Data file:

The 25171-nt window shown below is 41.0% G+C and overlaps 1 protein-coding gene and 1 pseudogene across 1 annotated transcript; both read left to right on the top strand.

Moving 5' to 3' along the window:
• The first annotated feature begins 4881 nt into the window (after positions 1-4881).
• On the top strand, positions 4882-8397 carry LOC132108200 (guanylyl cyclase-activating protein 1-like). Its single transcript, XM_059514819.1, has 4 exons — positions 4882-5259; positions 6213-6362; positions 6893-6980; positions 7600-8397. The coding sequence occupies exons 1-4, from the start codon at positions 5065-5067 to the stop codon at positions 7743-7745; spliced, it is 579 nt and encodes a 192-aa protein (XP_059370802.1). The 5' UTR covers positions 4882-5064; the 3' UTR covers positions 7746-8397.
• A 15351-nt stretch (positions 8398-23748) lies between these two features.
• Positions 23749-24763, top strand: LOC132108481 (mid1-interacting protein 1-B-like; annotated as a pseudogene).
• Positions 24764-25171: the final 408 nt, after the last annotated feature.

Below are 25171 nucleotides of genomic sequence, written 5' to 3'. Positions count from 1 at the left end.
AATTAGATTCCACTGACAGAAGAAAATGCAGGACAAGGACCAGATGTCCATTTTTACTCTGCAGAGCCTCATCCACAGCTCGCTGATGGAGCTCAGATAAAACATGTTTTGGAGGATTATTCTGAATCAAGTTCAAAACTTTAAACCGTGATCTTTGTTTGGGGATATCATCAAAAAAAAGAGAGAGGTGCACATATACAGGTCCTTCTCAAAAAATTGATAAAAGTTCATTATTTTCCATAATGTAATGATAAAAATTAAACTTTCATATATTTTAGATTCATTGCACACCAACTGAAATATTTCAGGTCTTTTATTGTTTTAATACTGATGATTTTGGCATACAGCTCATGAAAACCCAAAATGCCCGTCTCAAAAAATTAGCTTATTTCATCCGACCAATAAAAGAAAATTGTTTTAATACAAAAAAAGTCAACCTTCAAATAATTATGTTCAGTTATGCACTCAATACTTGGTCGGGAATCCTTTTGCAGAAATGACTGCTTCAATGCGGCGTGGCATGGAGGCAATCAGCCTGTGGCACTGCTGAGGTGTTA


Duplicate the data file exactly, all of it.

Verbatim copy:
The 25171-nt window shown below is 41.0% G+C and overlaps 1 protein-coding gene and 1 pseudogene across 1 annotated transcript; both read left to right on the top strand.

Moving 5' to 3' along the window:
• The first annotated feature begins 4881 nt into the window (after positions 1-4881).
• On the top strand, positions 4882-8397 carry LOC132108200 (guanylyl cyclase-activating protein 1-like). Its single transcript, XM_059514819.1, has 4 exons — positions 4882-5259; positions 6213-6362; positions 6893-6980; positions 7600-8397. The coding sequence occupies exons 1-4, from the start codon at positions 5065-5067 to the stop codon at positions 7743-7745; spliced, it is 579 nt and encodes a 192-aa protein (XP_059370802.1). The 5' UTR covers positions 4882-5064; the 3' UTR covers positions 7746-8397.
• A 15351-nt stretch (positions 8398-23748) lies between these two features.
• Positions 23749-24763, top strand: LOC132108481 (mid1-interacting protein 1-B-like; annotated as a pseudogene).
• Positions 24764-25171: the final 408 nt, after the last annotated feature.

Below are 25171 nucleotides of genomic sequence, written 5' to 3'. Positions count from 1 at the left end.
AATTAGATTCCACTGACAGAAGAAAATGCAGGACAAGGACCAGATGTCCATTTTTACTCTGCAGAGCCTCATCCACAGCTCGCTGATGGAGCTCAGATAAAACATGTTTTGGAGGATTATTCTGAATCAAGTTCAAAACTTTAAACCGTGATCTTTGTTTGGGGATATCATCAAAAAAAAGAGAGAGGTGCACATATACAGGTCCTTCTCAAAAAATTGATAAAAGTTCATTATTTTCCATAATGTAATGATAAAAATTAAACTTTCATATATTTTAGATTCATTGCACACCAACTGAAATATTTCAGGTCTTTTATTGTTTTAATACTGATGATTTTGGCATACAGCTCATGAAAACCCAAAATGCCCGTCTCAAAAAATTAGCTTATTTCATCCGACCAATAAAAGAAAATTGTTTTAATACAAAAAAAGTCAACCTTCAAATAATTATGTTCAGTTATGCACTCAATACTTGGTCGGGAATCCTTTTGCAGAAATGACTGCTTCAATGCGGCGTGGCATGGAGGCAATCAGCCTGTGGCACTGCTGAGGTGTTA